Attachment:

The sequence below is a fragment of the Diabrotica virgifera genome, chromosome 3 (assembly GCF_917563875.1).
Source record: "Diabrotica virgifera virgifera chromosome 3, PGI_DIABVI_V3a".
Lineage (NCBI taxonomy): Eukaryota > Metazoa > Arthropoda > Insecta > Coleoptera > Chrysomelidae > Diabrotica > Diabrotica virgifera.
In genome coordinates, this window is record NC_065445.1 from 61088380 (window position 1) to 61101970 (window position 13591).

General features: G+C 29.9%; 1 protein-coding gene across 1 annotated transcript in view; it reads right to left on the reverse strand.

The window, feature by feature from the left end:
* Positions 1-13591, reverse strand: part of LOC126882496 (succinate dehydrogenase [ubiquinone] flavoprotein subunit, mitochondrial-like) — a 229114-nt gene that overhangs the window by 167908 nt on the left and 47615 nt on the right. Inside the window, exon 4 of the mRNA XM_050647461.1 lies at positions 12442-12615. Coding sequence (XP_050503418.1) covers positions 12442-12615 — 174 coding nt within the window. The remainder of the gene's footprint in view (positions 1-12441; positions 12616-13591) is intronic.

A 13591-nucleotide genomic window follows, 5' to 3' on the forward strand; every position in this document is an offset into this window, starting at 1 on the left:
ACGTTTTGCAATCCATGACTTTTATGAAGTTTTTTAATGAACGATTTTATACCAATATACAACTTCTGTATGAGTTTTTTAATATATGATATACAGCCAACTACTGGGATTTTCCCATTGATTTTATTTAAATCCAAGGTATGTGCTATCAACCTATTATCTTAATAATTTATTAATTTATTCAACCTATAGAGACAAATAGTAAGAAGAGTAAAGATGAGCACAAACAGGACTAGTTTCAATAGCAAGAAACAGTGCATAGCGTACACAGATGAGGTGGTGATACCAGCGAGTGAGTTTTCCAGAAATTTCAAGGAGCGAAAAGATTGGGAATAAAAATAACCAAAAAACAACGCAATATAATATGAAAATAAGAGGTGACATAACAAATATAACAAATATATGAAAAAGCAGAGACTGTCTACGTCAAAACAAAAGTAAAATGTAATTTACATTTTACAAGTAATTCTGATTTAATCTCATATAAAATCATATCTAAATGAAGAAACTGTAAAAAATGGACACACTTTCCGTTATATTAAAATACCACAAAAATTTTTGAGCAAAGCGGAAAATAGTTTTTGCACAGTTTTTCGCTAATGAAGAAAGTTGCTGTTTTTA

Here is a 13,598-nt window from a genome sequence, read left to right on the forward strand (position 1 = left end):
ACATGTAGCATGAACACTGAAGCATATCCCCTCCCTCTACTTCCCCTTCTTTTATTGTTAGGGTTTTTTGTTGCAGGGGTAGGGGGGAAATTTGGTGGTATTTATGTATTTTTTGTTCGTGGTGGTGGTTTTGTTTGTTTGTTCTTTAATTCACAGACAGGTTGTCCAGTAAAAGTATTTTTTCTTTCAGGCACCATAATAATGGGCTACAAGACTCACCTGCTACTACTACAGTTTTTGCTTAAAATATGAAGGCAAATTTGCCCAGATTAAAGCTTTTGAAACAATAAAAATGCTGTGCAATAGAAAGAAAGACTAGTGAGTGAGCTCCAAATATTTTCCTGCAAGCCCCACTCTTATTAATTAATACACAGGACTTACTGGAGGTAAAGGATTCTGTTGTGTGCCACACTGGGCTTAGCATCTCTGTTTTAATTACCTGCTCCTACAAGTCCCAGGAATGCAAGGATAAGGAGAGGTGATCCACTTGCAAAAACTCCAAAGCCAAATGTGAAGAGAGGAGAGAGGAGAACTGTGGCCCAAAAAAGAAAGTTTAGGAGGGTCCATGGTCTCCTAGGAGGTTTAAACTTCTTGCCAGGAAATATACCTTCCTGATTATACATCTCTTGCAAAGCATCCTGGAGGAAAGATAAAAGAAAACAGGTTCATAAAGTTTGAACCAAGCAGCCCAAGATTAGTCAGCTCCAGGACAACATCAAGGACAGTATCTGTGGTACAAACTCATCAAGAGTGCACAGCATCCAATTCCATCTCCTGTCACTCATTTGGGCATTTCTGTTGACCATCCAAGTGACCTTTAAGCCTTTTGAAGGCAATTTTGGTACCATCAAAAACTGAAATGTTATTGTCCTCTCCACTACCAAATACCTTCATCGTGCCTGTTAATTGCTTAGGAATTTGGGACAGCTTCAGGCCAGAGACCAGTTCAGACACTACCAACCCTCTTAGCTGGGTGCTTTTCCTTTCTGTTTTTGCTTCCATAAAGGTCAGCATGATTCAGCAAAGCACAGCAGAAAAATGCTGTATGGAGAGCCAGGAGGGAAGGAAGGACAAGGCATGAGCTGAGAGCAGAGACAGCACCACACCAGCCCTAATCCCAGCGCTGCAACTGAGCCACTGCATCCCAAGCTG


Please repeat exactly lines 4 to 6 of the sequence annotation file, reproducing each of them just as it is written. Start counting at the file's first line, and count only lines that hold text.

In genome coordinates, this window is record NC_065445.1 from 61088380 (window position 1) to 61101970 (window position 13591).

General features: G+C 29.9%; 1 protein-coding gene across 1 annotated transcript in view; it reads right to left on the reverse strand.

The window, feature by feature from the left end: